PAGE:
On the other hand there is one book, "Directive 19" that was written by a former Nazi officer who remained unapologetic and firmly convinced that his actions were justifiable despite having served 30 years in prison for war crimes. This man was a lawyer; had a decent and religious upbringing and was a moral and ethical man. He personally killed over 150,000 people. In his book he explains how such circumstances become "necessary" and how he altered his mindset to carry out these heinous plans. Rolf Schiller tells us how and why these things happened from the perspective of a man who actually did them. In my opinion, even though one may find Schiller reprehensible, his claims carry fact while Arendt and Zimbardo study and assess these matters from an outside view.



Mon Nov 12, 2007 11:02 pm
Years of membershipYears of membershipYears of membershipYears of membershipYears of membershipYears of membershipYears of membershipYears of membership
Float like a butterfly, post like a bee!


Joined: Oct 2007
Posts: 57
Thanks: 0
Thanked: 0 time in 0 post
Gender: None specified

Post 
Arendt says:

Quote:
There is a widespread conviction that it is impossible to withstand temptation of any kind, that none of us could be trusted or even be expected to be trustworthy when the chips are down, that to be tempted and to be forced are almost the same,...."


I don't know where Arendt encountered this conviction, but I have never encountered it anywhere and find it hard to believe that any such conviction is widespread. Surely there is a difference between saying that sufficient pressure (which Arendt calls "temptation"--a word overloaded with religious connotations of carnal desire) is capable of causing human beings to do things they are ashamed of, and equating that to a conviction that no one can withstand any pressure/temptation at all.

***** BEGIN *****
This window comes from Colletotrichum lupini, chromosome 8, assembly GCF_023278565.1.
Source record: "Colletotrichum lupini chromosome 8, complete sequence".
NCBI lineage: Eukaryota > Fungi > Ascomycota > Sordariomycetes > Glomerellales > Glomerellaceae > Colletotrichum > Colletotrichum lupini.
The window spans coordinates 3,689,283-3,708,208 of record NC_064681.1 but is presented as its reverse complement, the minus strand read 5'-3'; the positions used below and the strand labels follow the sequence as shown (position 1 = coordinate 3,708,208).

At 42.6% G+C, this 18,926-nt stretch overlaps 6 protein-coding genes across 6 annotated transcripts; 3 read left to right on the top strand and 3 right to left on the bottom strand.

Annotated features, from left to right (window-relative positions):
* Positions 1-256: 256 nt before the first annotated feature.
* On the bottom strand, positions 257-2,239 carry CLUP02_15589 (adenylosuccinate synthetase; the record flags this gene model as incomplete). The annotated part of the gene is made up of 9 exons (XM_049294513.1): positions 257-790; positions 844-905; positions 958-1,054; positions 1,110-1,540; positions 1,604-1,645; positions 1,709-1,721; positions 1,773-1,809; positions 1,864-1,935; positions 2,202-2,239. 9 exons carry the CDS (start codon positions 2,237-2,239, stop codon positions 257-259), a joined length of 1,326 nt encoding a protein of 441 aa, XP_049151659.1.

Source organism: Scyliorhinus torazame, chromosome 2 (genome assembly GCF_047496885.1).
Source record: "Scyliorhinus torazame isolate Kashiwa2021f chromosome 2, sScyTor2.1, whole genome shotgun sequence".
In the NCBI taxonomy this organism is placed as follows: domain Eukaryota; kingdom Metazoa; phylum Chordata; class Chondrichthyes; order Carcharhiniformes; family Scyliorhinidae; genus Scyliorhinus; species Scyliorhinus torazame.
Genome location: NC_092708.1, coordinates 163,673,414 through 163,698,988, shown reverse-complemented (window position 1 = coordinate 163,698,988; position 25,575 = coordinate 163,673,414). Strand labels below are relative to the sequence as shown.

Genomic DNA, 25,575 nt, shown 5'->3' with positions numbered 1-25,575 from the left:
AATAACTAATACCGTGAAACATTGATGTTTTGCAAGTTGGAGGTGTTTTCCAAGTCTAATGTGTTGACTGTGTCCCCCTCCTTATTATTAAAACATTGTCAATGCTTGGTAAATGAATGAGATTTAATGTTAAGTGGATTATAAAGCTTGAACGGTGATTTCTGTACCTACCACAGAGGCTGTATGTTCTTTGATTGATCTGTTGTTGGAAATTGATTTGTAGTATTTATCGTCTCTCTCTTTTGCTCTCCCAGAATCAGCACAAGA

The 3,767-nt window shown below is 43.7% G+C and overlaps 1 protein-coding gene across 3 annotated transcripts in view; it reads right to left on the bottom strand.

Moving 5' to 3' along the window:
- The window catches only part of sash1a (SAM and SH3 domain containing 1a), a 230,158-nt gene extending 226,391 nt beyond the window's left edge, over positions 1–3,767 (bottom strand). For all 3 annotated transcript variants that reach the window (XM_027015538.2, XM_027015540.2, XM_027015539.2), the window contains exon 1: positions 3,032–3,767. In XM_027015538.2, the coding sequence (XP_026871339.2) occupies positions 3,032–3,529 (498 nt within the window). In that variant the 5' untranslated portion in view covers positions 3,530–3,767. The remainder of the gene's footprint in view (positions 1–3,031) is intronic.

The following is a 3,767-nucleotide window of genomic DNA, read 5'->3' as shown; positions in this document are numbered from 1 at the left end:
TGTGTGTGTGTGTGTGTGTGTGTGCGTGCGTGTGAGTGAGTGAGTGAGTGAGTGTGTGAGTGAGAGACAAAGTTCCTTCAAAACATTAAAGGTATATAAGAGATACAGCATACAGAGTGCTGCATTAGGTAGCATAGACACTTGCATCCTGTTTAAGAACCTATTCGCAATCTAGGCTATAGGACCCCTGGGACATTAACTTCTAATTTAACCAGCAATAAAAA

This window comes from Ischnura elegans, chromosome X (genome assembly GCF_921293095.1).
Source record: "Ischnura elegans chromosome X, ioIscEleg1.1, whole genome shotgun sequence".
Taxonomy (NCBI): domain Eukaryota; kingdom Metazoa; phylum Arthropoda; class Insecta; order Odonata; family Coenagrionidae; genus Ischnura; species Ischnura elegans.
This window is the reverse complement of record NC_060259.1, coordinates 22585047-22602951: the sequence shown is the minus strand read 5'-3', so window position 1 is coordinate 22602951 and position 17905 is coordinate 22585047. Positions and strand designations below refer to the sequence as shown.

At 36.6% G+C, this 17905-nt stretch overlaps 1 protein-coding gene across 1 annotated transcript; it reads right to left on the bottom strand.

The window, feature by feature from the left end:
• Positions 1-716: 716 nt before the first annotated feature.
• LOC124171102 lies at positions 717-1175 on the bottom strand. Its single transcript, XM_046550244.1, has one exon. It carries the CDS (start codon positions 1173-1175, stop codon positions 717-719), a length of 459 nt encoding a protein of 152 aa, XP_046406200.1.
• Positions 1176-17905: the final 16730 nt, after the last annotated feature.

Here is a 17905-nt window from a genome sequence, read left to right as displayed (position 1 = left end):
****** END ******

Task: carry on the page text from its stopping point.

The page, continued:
Tue Nov 13, 2007 2:47 pm
Profile
Display posts from previous:  Sort by  
Post new topic Reply to topic  [ 3 posts ] • Topic evaluate: Evaluations: 0, 0.00 on the average.Evaluations: 0, 0.00 on the average.Evaluations: 0, 0.00 on the average.Evaluations: 0, 0.00 on the average.Evaluations: 0, 0.00 on the average. 



Who is online

Users browsing this forum: No registered users and 0 guests


You cannot post new topics in this forum
You cannot reply to topics in this forum
You cannot edit your posts in this forum
You cannot delete your posts in this forum
You cannot post attachments in this forum

Search for:



Site Links 
Forum Rules & Tips
Frequently Asked Questions
BBCode Explained
Info for Authors & Publishers
Author Interview Transcripts
Be a Book Discussion Leader!
IDEAS FOR WHAT TO READ:
Bestsellers
Book Awards
• Book Reviews
• Online Books
• Team Picks
Newspaper Book Sections

WHERE TO BUY BOOKS:
• Great resource pages are coming!

BEHIND THE BOOKS:
• Great resource pages are coming!

Featured Books

Books by New Authors


*

FACTS is a select group of active BookTalk.org members passionate about promoting Freethought, Atheism, Critical Thinking and Science.

Apply to join FACTS
See who else is in FACTS







BookTalk.org is a free book discussion group or online reading group or book club. We read and talk about both fiction and non-fiction books as a group. We host live author chats where booktalk members can interact with and interview authors. We give away free books to our members in book giveaway contests. Our booktalks are open to everybody who enjoys talking about books. Our book forums include book reviews, author interviews and book resources for readers and book lovers. Discussing books is our passion. We're a literature forum, or reading forum. Register a free book club account today! Suggest nonfiction and fiction books. Authors and publishers are welcome to advertise their books or ask for an author chat or author interview.



Copyright © BookTalk.org 2002-2016. All rights reserved.
Display Pagerank